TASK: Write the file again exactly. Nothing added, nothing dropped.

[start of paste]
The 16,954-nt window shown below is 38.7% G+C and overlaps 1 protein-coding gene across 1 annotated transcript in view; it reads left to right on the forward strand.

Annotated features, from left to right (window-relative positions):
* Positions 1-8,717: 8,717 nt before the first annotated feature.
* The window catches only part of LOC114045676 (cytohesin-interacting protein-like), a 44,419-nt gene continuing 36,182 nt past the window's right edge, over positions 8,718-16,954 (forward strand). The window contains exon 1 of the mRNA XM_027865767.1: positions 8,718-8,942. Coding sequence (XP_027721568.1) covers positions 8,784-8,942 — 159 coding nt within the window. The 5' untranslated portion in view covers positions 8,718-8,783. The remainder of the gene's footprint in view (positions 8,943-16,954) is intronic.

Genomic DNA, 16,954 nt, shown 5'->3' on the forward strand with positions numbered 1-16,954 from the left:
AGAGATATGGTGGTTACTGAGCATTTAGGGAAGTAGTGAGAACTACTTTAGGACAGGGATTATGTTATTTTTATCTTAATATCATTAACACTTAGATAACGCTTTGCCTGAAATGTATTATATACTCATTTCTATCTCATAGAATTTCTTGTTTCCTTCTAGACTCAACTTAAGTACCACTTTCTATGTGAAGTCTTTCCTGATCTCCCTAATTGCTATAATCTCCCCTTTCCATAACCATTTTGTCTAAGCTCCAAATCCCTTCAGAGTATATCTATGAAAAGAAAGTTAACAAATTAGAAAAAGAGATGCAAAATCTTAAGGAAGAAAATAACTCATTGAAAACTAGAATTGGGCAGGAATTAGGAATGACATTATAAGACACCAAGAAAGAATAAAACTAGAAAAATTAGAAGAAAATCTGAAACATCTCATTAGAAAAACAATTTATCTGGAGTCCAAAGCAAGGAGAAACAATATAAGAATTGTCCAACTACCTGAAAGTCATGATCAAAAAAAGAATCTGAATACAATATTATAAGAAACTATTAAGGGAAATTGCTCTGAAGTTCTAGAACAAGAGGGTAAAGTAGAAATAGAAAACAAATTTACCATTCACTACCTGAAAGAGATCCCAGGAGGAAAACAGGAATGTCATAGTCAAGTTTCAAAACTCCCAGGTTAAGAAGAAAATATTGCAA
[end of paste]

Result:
The 16,954-nt window shown below is 38.7% G+C and overlaps 1 protein-coding gene across 1 annotated transcript in view; it reads left to right on the forward strand.

Annotated features, from left to right (window-relative positions):
* Positions 1-8,717: 8,717 nt before the first annotated feature.
* The window catches only part of LOC114045676 (cytohesin-interacting protein-like), a 44,419-nt gene continuing 36,182 nt past the window's right edge, over positions 8,718-16,954 (forward strand). The window contains exon 1 of the mRNA XM_027865767.1: positions 8,718-8,942. Coding sequence (XP_027721568.1) covers positions 8,784-8,942 — 159 coding nt within the window. The 5' untranslated portion in view covers positions 8,718-8,783. The remainder of the gene's footprint in view (positions 8,943-16,954) is intronic.

Genomic DNA, 16,954 nt, shown 5'->3' on the forward strand with positions numbered 1-16,954 from the left:
AGAGATATGGTGGTTACTGAGCATTTAGGGAAGTAGTGAGAACTACTTTAGGACAGGGATTATGTTATTTTTATCTTAATATCATTAACACTTAGATAACGCTTTGCCTGAAATGTATTATATACTCATTTCTATCTCATAGAATTTCTTGTTTCCTTCTAGACTCAACTTAAGTACCACTTTCTATGTGAAGTCTTTCCTGATCTCCCTAATTGCTATAATCTCCCCTTTCCATAACCATTTTGTCTAAGCTCCAAATCCCTTCAGAGTATATCTATGAAAAGAAAGTTAACAAATTAGAAAAAGAGATGCAAAATCTTAAGGAAGAAAATAACTCATTGAAAACTAGAATTGGGCAGGAATTAGGAATGACATTATAAGACACCAAGAAAGAATAAAACTAGAAAAATTAGAAGAAAATCTGAAACATCTCATTAGAAAAACAATTTATCTGGAGTCCAAAGCAAGGAGAAACAATATAAGAATTGTCCAACTACCTGAAAGTCATGATCAAAAAAAGAATCTGAATACAATATTATAAGAAACTATTAAGGGAAATTGCTCTGAAGTTCTAGAACAAGAGGGTAAAGTAGAAATAGAAAACAAATTTACCATTCACTACCTGAAAGAGATCCCAGGAGGAAAACAGGAATGTCATAGTCAAGTTTCAAAACTCCCAGGTTAAGAAGAAAATATTGCAA